is now required as part of FALCPA and helps customers avoid health risks and retailers avoid unnecessary liability.

Helping shoppers with food allergy concerns is smart for business. They spend more overall on groceries and represent $19 billion in annual sales, growing at a rate of 4%, according to FARE (Food Allergy Resource & Education). They’re savvy shoppers who read food labels and take advantage of food allergy tools such as apps, online information, and in-store dietitian services if they’re available. Posting signage about the potential of major allergens and sharing information on safety protocols in place to limit cross-contamination go a long way in serving happy, healthy long-term customers.

Barbara Ruhs, MS, RDN, is the owner of, a marketing agency that provides nutrition and health strategy to food brands. A former retail dietitian, she launched and directed an annual supermarket RD symposium for eight years. Connect @BarbRuhsRD on Instagram and LinkedIn.


EnsembleIQ is the premier resource of actionable insights and connections powering business growth throughout the path to purchase. We help retail, technology, consumer goods, healthcare and hospitality professionals make informed decisions and gain a competitive advantage.

EnsembleIQ delivers the most trusted business intelligence from leading industry experts, creative marketing solutions and impactful event experiences that connect best-in-class suppliers and service providers with our vibrant business-building communities.

To learn more about our brands, visit

Although some shoppers with food allergies report that they avoid entire departments that may contain allergens, retailers have an opportunity to gain loyal customers by helping them find safe products.

E-Grocer Report

How pure-play online grocers Misfits Market and Weee! are setting the pace of change in grocery.


hat do price-sensitive, sustainability-minded, mobile-first grocery shoppers want?

That’s the quandary on the minds of many North American grocery retailers today, no matter how large or small their footprint.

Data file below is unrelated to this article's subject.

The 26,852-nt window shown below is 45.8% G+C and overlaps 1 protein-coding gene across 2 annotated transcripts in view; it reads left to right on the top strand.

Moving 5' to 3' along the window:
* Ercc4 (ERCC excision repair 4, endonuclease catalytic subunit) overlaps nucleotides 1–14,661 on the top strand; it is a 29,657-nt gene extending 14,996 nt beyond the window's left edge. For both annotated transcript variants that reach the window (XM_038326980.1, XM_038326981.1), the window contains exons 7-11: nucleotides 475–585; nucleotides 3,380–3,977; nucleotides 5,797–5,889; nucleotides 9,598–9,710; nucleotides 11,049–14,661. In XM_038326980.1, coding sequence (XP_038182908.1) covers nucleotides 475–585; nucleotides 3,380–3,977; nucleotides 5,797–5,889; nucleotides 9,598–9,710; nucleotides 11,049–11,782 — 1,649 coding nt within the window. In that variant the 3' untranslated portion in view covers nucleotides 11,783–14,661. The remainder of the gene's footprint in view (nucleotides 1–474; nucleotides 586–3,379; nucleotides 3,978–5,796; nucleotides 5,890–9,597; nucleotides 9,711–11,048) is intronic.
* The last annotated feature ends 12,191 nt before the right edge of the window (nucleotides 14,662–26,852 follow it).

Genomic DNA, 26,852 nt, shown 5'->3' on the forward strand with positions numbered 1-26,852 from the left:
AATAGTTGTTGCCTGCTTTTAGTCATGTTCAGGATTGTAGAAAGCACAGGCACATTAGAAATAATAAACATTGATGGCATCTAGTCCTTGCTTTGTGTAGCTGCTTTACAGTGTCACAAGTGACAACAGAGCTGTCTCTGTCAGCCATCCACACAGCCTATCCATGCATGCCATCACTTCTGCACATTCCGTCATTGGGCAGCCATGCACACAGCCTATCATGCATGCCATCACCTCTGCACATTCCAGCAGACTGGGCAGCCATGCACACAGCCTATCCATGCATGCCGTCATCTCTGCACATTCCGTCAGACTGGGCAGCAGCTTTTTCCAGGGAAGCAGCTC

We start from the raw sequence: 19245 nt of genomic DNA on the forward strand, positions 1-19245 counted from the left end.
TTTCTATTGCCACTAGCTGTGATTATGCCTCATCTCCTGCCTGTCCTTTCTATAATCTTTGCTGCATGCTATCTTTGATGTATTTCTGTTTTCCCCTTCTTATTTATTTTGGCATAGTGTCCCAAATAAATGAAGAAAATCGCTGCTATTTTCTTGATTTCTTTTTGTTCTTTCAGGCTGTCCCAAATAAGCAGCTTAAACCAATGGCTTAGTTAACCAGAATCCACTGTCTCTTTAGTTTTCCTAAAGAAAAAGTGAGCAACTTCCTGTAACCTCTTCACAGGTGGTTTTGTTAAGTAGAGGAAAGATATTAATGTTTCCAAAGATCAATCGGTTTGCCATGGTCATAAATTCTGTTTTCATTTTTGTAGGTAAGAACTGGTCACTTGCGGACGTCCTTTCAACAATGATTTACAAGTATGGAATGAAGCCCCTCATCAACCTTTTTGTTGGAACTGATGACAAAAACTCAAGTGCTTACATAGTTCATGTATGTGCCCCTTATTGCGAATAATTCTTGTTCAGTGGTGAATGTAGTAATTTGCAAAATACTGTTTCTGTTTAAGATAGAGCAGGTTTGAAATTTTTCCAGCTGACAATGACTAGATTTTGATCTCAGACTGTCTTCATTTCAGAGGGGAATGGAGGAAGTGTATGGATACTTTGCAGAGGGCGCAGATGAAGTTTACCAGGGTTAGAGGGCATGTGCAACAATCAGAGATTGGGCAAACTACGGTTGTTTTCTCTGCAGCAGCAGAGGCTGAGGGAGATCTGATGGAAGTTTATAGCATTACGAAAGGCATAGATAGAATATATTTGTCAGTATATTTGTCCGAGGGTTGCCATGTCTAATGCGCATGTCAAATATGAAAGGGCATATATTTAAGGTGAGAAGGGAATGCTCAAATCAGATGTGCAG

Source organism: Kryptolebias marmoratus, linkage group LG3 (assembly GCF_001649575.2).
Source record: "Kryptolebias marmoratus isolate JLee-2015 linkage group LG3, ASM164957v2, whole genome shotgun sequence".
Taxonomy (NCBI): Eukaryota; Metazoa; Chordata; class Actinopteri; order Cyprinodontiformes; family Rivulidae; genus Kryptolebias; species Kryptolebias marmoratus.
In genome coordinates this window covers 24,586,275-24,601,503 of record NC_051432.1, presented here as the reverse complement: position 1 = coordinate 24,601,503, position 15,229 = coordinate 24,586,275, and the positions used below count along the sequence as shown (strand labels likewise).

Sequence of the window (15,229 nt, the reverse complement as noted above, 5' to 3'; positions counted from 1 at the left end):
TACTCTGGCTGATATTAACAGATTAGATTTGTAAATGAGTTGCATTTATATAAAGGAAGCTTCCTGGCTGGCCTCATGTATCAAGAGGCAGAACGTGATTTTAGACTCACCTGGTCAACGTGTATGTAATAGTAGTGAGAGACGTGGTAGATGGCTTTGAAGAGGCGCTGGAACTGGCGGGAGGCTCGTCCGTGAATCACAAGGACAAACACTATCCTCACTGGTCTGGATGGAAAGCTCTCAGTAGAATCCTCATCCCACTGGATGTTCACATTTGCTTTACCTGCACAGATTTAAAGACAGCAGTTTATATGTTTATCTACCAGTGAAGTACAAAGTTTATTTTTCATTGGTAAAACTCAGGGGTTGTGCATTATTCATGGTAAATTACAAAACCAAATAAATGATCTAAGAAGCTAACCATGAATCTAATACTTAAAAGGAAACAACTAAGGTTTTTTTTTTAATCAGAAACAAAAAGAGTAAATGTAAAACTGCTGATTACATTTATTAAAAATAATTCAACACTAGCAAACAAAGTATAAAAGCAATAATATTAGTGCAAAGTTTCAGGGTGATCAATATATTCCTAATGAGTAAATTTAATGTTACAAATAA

But it’s pure-play online grocers that are eagerly leveraging the opportunity to answer this question by redefining value, curating their offerings to address more need states, prioritizing sustainability in all of its forms and investing in diverse fulfillment models to win on convenience.

“The pandemic highlighted our broken food system and lack of innovation in grocery,” says Kai Selterman, chief strategy officer of Philadelphia-based Misfits Market, an e-grocer that delivers produce, meat, seafood, plant-based proteins, dairy, bakery, wine and other grocery items to nearly every ZIP code in 48 states.

Founded only four years ago, Misfits Market has been busy luring shoppers and more than $525 million in venture cash to its innovative business model focused on three pillars of “ability”: affordability, accessibility and sustainability.

“While COVID pulled forward the grocery industry, it also highlighted the challenges many incumbents faced. They tried to adapt quickly by partnering on delivery logistics, building apps and more, but the reality is it was analogous to putting lipstick on a pig,” Selterman says. “These large grocers are not able to adapt quickly to shopping trends that Americans are looking to address, like reducing food waste and being more sustainable. We are the only grocer that leverages sustainability to create affordability. By virtue of our opportunistic buying strategy, we can deliver high-quality products at a great value while fighting food waste, and we deliver it all in a delightful customer experience that’s becoming increasingly personalized.”

Misfits Market is one of several e-grocers showing everyone what grocery shopping could (should?) look like in the future, and successfully persuading shoppers that buying their groceries online is the way to go in any economic environment.

“While COVID pulled forward the grocery industry, it also highlighted the challenges many incumbents faced. They tried to adapt quickly by partnering on delivery logistics, building apps and more, but the reality is it was analogous to putting lipstick on a pig. These large grocers are not able to adapt quickly to shopping trends that Americans are looking to address, like reducing food waste and being more sustainable. We are the only grocer that leverages sustainability to create affordability. By virtue of our opportunistic buying strategy, we can deliver highquality products at a great value while fighting food waste, and we deliver it all in a delightful customer experience that’s becoming increasingly personalized.”

They Want Value

Last month, NielsenIQ gave a presentation at The NGA Show detailing how grocery e-commerce sales have slowed since the peak of the pandemic, but are still continuing to grow. According to James Hunt, SVP of North American retail for Chicago-based NielsenIQ, total grocery e-commerce sales increased 11.2% in 2022, with food accounting for 15% of that increase. Broken down by category, health and beauty care e-comm sales were up 10%, household care was up 20%, pet care was up 19% and baby care was up 16% in 2022. Overall e-grocery sales are expected to increase to a 13.6% share of the market by 2027, according to the 2023 Brick Meets Click/ Mercatus 5-Year Grocery Sales Forecast.